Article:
by Beruk Yemane (EthioFeed) and Frank van Steenbergen (MetaMeta)
It is a major scourge, a destabilizer of pastoralist lives: the invasive Prosopis juliflora. Once upon a time introduced in East Africa and elsewhere to stabilize sand dunes and to stop erosion, the thorny shrub moved out of its domain and now occupies more than two million hectares of lowland rangeland in Ethiopia, rendering it unusable for herding. Prosopis juliflora has a unique strength, in that it seeks water through its multi-pronged root system, as a result of which it can often occupy prime rangelands and irrigable crop lands and is difficult to dislodge. Moreover, its clingy seed pods travel easily in undigested form through animal waste, accelerating its geographical spread. In arid lowland areas from Sudan to Pakistan, prosopis julifora has conquered large swathes of often the most fertile lands in the arid regions.
Overall the spread of Prosopis juliflora in pastoralist area has undermined fodder security: reducing the capacity to adequately feed the livestock population that is the mainstay of pastoralist economy and exasperating feed shortage during the current prolonged drought crisis.
Hence, there is a need for quest for innovative fodder solutions. A very promising feed has been developed by Ethio-Feed PLC, a private commercial feed enterprise dedicated to developing and marketing new fodder solutions. The product turns the scourge into a source of fodder, using Prosopis juliflora as a main component. This is how it works: young branches of the Prosopis are cut, chopped and dried for 48 hours. This is to get rid of the unpleasant smell of the plant which will make it unappealing to the livestock. The chopped and dried branches are then milled by machine into small pieces. They are mixed with maize, oil seed cake, salt, molasses and crushed lime stone to produce quality affordable animal feed, of which the milled Prosopis juliflora will constitute 50 to 60%. The result is a high quality protein-rich product. Production of Prosopis-based livestock feed in pellet form is more readily consumed by ruminant livestock.
There is need and scope for more fodder sources in the pastoralist lowland areas – to complement the intake from stretched and invaded grazing areas and to overcome drought periods. Productivity, even survival of livestock is at grave peril at times of drought. The first victims of the drought are often the livestock, especially the core breeding stock of cattle. We are seeing this unfold in real time, in the ongoing drought in Ethiopia as a result of which 3.5 million livestock have perished, which has dealt a blow toa the lives and livelihoods of the pastoral community. They have been pushed towards food aid dependency and their livelihood basis is being gradually eroded.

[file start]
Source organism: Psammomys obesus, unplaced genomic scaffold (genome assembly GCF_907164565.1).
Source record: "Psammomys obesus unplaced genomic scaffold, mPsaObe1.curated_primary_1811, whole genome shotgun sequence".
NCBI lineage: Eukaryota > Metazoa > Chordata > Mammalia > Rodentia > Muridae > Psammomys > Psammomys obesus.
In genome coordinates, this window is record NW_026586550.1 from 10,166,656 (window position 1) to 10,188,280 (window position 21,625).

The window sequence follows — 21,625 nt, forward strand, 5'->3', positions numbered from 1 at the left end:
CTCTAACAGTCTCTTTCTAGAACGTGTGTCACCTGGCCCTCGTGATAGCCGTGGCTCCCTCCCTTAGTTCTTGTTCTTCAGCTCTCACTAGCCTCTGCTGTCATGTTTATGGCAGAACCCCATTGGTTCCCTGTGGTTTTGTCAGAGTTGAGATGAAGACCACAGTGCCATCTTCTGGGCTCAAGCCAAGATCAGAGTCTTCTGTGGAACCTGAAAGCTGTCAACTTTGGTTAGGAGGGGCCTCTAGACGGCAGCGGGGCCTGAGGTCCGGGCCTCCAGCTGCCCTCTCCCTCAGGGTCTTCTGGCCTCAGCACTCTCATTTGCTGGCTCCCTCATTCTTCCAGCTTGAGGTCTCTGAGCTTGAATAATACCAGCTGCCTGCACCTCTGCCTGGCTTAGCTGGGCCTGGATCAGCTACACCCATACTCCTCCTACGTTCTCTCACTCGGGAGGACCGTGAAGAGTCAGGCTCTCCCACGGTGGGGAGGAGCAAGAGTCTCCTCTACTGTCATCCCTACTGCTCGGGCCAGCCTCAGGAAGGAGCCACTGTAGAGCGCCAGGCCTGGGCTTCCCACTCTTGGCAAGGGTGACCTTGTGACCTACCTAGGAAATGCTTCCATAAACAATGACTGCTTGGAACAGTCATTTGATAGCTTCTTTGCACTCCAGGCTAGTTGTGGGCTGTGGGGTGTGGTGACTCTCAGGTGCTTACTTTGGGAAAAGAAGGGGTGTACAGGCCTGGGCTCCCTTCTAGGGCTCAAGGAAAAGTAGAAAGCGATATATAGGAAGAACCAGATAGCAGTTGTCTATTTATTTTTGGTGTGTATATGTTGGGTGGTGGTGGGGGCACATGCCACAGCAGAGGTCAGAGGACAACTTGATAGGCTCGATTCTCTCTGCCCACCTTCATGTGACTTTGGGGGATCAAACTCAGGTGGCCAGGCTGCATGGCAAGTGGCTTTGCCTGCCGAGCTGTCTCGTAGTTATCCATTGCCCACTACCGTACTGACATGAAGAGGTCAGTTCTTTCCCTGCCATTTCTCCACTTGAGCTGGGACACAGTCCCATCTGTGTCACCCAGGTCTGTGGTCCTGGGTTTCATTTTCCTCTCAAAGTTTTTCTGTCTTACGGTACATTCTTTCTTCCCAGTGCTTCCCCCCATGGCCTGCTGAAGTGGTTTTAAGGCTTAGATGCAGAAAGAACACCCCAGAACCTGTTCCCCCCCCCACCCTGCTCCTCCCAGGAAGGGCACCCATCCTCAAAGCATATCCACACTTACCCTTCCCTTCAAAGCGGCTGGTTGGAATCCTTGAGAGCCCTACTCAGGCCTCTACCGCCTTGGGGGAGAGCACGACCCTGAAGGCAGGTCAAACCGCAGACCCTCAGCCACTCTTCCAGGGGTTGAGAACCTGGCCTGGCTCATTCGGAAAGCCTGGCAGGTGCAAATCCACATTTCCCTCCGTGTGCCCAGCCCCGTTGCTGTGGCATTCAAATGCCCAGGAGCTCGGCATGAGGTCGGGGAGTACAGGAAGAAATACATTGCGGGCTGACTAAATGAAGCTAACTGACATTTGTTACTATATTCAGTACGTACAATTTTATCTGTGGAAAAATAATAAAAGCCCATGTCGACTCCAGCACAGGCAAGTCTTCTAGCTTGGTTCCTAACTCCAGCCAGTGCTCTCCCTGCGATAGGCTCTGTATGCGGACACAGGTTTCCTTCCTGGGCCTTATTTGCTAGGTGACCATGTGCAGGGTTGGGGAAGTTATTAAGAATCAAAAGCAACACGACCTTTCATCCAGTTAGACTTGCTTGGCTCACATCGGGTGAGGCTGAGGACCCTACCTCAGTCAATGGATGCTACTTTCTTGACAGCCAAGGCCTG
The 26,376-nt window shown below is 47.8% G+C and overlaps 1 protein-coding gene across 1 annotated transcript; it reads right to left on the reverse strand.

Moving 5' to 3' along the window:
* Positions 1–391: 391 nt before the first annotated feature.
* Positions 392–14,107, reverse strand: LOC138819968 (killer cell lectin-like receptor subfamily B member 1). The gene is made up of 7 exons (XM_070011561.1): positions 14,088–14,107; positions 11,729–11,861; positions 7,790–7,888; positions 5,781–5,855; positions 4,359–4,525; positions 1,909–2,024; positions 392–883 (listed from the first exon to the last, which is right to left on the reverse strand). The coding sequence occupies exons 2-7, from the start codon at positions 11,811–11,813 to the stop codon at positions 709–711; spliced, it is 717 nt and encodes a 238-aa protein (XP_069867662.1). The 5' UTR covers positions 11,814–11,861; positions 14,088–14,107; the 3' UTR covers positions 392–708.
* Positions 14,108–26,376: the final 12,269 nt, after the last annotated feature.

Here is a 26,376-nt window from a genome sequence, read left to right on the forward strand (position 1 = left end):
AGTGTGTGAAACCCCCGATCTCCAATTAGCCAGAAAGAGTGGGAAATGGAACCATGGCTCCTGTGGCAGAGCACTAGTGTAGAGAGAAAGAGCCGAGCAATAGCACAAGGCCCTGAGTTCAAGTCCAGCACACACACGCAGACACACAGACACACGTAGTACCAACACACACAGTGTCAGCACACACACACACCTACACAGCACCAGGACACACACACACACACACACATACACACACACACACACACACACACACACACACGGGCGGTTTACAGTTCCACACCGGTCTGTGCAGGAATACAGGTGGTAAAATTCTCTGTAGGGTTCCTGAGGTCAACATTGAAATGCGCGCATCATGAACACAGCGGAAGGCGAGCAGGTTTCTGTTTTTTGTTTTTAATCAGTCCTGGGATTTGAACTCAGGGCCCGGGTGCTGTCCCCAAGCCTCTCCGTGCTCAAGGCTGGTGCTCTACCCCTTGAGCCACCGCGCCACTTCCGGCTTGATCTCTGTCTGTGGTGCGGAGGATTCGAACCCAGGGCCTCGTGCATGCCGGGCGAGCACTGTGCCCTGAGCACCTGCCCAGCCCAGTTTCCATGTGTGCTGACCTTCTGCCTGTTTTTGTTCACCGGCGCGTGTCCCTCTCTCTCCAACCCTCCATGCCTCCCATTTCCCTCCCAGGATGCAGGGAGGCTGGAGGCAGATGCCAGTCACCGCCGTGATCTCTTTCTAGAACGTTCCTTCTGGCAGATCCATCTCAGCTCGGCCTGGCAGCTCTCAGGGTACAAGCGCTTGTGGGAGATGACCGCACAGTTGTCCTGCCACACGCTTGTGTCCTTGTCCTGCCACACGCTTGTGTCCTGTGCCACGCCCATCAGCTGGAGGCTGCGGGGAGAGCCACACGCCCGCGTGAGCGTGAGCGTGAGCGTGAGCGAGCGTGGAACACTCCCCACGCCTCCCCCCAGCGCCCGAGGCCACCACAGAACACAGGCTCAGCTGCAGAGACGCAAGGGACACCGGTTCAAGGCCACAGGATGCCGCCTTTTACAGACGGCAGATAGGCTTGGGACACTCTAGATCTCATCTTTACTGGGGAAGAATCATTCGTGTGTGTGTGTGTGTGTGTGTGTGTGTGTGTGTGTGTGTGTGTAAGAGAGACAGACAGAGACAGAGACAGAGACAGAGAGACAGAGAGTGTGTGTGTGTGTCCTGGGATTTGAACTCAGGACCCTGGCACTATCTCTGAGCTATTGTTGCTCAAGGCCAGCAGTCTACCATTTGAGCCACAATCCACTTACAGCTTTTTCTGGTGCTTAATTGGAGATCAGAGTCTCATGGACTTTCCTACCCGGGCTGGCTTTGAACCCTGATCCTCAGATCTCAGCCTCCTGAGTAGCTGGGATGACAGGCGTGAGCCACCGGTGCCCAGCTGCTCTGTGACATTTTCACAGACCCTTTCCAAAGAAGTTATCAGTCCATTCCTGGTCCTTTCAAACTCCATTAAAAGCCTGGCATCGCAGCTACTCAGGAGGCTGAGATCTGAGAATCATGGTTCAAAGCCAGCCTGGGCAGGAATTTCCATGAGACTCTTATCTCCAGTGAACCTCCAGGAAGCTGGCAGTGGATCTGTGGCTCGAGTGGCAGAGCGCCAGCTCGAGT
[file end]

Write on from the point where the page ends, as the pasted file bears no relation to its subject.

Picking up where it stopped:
Cognizant of this fact, there is a need for alternative and new models for solving feed and fodder insecurity. Ethio-Feed has identified and is implementing solutions in a number of important fields:
New feed product development. It is high time to move from the conventional concentrate feed production and look for diversified forms of feed ingredients and products. These include poorly utilized or wasted crop by-products such as maize stalk, stover, sorghum stalk, straws of teff, wheat, barley; and naturally available sources including prosopis, cactus, molasses, bagasse, cane tops. Combining locally available feed ingredients with commercial feed ingredients will enable production of total mixed ration (TMR) in the arid lowlands to produce affordable good quality feed, and can be easily purchased by smallholder livestock owners and improve milk and meat production.
Use of green forages: the use of green forages such as elephant grass, Sudan grass, Panicum, Rohdes grass, Alfalfa and Moringa as alternative sources of livestock feeds in commercial feeds is very vital. Besides, improving the quality of feed for livestock will minimize dependency on feeds with grain and oil seed by-product concentrates– they are very expensive and at times in short supply. This also sets a research agenda for lowland agriculture. Trials of growing native lowland grasses have shown promising results.
Drought emergency supplementary feed: at present, feeds used as drought supplement include feed sources such as grass, teff or wheat straw; as well as total mixed ration or concentrate feed products that are transported from the central highland to the drought affected pastoral/agro-pastoral lowland areas. Production of drought supplementary feed at local-level will minimize production and transport cost, and will have long shelf life. However, this is not practiced widely. The use of prosopis makes all the more sense in this context. Use of modern bio-technology such as effective microrganism (EM), that can play a significant role in improving the quality of feed and in rumination process, has not been given due attention. This should be done at once. The need to develop livestock feed for emergencies such as drought, to ensure the survival and improve production of the core breeding stock, was never more evident than it is now.
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